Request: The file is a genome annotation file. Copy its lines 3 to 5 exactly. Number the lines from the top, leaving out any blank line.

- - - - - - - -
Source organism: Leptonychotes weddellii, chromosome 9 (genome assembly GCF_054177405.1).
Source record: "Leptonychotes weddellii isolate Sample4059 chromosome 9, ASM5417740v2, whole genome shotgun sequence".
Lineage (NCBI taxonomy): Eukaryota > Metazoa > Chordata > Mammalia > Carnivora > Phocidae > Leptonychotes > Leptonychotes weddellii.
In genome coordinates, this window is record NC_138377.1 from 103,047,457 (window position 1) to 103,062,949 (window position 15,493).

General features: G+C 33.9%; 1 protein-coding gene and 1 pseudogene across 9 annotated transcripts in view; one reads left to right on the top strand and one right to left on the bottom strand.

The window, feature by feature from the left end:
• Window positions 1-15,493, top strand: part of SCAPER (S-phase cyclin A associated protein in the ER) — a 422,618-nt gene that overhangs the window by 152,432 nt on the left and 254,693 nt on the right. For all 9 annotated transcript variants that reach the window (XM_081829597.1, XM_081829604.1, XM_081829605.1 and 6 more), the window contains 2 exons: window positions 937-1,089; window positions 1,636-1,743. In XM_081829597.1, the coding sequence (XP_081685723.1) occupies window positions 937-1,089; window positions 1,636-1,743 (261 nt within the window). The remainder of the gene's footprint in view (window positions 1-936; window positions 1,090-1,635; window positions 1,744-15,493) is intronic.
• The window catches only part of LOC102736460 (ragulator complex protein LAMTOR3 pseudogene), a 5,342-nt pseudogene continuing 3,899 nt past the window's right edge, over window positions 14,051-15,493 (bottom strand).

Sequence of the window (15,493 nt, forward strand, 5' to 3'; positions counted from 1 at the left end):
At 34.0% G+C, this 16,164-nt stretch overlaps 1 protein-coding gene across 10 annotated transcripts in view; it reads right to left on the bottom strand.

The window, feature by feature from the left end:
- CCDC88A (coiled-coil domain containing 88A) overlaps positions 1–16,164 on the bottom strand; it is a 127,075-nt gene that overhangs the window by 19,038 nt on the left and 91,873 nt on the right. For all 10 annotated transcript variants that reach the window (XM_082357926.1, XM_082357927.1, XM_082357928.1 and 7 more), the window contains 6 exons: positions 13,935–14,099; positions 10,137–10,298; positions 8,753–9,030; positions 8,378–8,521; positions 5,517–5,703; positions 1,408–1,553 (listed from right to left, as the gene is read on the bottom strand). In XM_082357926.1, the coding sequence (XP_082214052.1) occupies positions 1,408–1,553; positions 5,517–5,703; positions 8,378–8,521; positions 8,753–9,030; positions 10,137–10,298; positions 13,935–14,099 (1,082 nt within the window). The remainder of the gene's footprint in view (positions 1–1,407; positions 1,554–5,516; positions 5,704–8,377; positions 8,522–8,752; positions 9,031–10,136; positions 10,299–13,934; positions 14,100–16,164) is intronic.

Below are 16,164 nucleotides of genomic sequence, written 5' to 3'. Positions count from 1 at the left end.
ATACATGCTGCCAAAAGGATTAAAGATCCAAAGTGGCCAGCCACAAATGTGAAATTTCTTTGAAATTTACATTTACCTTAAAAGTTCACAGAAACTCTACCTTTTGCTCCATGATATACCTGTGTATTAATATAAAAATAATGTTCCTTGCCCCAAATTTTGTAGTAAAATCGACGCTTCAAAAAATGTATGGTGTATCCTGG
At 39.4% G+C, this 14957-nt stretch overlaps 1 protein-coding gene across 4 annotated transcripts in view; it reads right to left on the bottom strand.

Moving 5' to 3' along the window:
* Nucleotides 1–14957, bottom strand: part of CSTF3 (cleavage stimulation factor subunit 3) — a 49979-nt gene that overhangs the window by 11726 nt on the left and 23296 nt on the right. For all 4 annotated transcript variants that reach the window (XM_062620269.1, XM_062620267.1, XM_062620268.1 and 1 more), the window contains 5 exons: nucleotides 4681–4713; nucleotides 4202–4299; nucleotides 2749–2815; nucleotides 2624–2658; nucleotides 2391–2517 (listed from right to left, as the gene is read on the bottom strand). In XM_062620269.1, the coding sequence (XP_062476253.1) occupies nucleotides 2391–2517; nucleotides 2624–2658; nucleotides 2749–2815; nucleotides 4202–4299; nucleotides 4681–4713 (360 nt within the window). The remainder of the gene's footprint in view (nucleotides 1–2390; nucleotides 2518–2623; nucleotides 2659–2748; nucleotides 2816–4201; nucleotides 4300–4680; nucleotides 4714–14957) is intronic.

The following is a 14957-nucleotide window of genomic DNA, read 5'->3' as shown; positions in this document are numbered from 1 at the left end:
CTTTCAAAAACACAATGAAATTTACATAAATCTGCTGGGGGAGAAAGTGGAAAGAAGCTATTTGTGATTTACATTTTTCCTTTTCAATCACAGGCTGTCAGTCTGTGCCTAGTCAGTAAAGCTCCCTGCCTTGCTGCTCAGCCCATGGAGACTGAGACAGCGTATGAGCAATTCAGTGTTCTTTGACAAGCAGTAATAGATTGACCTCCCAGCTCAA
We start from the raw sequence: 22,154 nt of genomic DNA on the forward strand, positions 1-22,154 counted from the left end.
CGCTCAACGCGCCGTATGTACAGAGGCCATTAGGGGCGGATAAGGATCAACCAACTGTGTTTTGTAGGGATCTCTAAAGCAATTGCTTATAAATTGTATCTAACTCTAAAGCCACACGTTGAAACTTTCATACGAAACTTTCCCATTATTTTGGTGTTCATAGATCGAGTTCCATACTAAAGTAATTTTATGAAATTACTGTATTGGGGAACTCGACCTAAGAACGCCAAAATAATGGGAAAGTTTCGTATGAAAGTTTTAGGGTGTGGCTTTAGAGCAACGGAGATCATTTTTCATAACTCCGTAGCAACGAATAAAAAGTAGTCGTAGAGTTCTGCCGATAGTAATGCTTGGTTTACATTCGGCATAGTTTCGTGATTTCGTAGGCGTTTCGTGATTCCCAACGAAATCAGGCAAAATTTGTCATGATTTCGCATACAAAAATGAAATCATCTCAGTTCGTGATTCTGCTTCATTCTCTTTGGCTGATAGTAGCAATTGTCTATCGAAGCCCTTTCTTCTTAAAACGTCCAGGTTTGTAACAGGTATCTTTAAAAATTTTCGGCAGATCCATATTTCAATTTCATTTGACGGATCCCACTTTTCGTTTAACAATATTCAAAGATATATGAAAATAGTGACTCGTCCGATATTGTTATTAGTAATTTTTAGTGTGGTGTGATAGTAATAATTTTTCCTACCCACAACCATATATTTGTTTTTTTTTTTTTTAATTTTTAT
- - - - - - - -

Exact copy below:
Lineage (NCBI taxonomy): Eukaryota > Metazoa > Chordata > Mammalia > Carnivora > Phocidae > Leptonychotes > Leptonychotes weddellii.
In genome coordinates, this window is record NC_138377.1 from 103,047,457 (window position 1) to 103,062,949 (window position 15,493).

General features: G+C 33.9%; 1 protein-coding gene and 1 pseudogene across 9 annotated transcripts in view; one reads left to right on the top strand and one right to left on the bottom strand.